Proposals for a controversial waste incinerator in Cobham have gone up in smoke after the applicant withdrew its appeal this week.
A planning appeal was due to be heard on March 4, after the plans were unanimously refused by councillors at Surrey County Council on February 6 last year.
Councillors on Elmbridge Council’s west area planning sub-committee also unanimously objected to the plans on November 5, 2012. ahead of the application being sent to the county council.
Six weeks before the appeal was due to be heard, the Planning Inspectorate confirmed the appeal hearing was cancelled.
A spokesman said: “We can confirm the appeal has been withdrawn with immediate effect and interested parties have been written to today [January 21] to be informed of the matter.”
The plans for the biomass plant on greenbelt land in Redhill Road caused outrage among residents, with a number of campaign groups fighting against the plans.
If approved, the site would have been able to generate 2.5 megawatts of electricity an hour for export to the National Grid, by using 30,000 tonnes of waste wood each year.
The incinerator plans also included a fuel handling and storage building, a power generation building with a 24.5m stack would have been built on the 0.73ha site.
Ben Ruddock, chairman of Surrey Environmental Guardians, said: “We have done five years of hard work and I am very relieved it is over, obviously, and I think the most important thing now is to work towards clearing up this site.
“The main task we have now is to try to work with the site owner to get some acceptable planning permission for a non-industrial use that is compatible with the greenbelt.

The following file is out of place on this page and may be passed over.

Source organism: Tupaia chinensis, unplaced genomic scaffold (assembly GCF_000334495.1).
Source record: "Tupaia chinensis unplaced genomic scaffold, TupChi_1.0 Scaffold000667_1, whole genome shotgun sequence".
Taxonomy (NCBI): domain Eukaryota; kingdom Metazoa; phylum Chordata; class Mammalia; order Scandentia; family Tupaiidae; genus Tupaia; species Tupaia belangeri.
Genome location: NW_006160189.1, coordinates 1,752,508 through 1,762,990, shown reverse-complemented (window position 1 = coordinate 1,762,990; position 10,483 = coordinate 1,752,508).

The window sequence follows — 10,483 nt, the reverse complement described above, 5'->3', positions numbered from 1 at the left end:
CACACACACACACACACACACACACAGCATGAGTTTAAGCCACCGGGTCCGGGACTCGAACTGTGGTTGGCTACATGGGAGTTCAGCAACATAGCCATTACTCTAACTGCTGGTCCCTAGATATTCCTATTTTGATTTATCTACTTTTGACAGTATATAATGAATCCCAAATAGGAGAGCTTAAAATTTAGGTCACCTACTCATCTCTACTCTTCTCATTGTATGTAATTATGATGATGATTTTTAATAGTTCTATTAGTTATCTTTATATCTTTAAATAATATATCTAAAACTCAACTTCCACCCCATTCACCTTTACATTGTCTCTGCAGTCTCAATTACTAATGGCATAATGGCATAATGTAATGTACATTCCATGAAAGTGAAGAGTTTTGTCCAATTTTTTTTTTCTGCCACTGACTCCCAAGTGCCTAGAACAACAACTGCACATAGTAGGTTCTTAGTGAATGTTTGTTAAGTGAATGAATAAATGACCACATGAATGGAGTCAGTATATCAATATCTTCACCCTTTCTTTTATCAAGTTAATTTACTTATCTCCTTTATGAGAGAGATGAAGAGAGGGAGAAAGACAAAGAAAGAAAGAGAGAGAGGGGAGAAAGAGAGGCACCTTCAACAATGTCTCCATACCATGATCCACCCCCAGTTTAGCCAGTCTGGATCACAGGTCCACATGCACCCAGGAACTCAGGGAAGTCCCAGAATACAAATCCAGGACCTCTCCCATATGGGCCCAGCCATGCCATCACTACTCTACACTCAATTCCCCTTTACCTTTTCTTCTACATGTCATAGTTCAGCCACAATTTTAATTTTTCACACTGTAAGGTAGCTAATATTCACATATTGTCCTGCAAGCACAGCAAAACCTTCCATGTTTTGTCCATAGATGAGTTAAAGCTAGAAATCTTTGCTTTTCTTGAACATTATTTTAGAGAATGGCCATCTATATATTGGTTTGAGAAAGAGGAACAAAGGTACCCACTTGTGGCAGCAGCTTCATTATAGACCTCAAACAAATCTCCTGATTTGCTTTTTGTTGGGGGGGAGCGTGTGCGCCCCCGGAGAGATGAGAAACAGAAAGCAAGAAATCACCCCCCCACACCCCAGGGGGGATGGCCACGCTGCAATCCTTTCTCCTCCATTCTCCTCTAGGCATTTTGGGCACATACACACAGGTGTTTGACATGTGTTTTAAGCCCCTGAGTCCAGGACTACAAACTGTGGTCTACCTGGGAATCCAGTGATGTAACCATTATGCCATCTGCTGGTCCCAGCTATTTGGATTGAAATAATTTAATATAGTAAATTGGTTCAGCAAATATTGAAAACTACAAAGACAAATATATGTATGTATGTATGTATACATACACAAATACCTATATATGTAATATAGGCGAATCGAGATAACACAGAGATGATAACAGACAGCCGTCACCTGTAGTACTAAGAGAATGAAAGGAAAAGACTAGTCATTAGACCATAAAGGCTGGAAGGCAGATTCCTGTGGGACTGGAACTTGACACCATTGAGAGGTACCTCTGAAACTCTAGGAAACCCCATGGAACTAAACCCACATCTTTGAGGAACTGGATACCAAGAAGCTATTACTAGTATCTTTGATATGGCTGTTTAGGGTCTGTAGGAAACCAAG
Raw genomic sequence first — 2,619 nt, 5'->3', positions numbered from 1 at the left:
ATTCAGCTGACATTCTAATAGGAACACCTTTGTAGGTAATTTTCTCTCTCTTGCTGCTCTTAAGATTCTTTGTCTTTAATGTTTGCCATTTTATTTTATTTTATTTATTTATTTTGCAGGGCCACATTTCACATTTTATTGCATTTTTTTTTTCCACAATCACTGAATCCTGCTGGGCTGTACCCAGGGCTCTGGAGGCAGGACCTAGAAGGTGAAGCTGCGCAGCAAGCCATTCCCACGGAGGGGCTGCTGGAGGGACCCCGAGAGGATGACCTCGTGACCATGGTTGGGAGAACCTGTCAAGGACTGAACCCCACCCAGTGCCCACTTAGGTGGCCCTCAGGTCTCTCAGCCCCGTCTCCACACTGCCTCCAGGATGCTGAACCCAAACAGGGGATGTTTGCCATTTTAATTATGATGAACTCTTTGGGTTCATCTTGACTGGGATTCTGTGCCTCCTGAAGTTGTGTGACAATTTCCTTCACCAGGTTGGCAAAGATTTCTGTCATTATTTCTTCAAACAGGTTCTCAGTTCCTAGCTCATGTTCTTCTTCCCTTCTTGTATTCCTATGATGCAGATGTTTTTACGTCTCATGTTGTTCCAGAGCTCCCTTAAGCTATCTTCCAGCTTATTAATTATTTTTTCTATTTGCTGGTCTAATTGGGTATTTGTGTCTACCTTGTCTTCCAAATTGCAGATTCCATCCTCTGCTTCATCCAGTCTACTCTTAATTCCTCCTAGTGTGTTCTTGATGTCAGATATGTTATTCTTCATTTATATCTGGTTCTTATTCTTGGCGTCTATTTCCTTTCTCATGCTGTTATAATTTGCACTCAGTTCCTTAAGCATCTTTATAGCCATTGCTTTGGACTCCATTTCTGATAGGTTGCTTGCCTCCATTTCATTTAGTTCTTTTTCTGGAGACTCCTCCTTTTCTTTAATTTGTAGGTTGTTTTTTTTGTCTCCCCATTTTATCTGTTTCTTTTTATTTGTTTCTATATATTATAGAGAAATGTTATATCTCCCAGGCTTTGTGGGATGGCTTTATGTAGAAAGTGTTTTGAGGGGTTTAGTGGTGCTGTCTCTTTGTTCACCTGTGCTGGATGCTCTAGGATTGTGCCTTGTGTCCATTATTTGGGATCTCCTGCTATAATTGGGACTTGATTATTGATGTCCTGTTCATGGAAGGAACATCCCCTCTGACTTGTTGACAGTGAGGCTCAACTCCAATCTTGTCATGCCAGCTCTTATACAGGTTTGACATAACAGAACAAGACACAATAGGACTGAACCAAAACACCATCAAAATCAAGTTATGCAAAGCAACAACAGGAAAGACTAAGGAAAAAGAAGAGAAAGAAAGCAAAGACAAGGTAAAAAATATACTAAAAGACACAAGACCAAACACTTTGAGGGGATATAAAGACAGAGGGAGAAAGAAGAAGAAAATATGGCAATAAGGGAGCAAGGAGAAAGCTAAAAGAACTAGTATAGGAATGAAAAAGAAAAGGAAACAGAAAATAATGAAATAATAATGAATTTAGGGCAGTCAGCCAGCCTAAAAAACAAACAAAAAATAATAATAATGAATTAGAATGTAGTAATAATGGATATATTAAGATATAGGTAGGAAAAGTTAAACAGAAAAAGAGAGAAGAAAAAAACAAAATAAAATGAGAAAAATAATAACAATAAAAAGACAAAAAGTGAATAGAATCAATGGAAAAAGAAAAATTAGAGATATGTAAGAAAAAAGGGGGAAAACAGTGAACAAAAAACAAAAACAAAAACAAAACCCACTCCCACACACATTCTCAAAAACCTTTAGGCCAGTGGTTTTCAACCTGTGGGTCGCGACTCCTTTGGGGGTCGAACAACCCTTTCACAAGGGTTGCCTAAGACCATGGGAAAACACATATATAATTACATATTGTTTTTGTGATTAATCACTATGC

“We don’t want this site remaining as it is because it attracts travellers and all sorts of people who get on to the land and vandalise it so the only sensible thing for the future is to sit down with the local authority to try to clean up the site.”
David Tipping, vice-chairman of the Cobham Conservation and Heritage Trust, said the appeal withdrawal was a step in the right direction for the town.
He said: “It shows that power of the people does have some influence.
“I am pleased because it has been going on for a long time and the company has been pressing and pressing. They have now seen the light of day that going to appeal and having so many organisations and the county against it, they would have found themselves paying out a lot of money.”
Agent Jake Barnes, of URS Infrastructure and Environment ltd, said he would not make a statement on behalf of his client, SAS Waste Ltd, and did not say why the appeal was withdrawn.
SAS Waste Ltd failed to reply to a request for comment from the Elmbridge Guardian.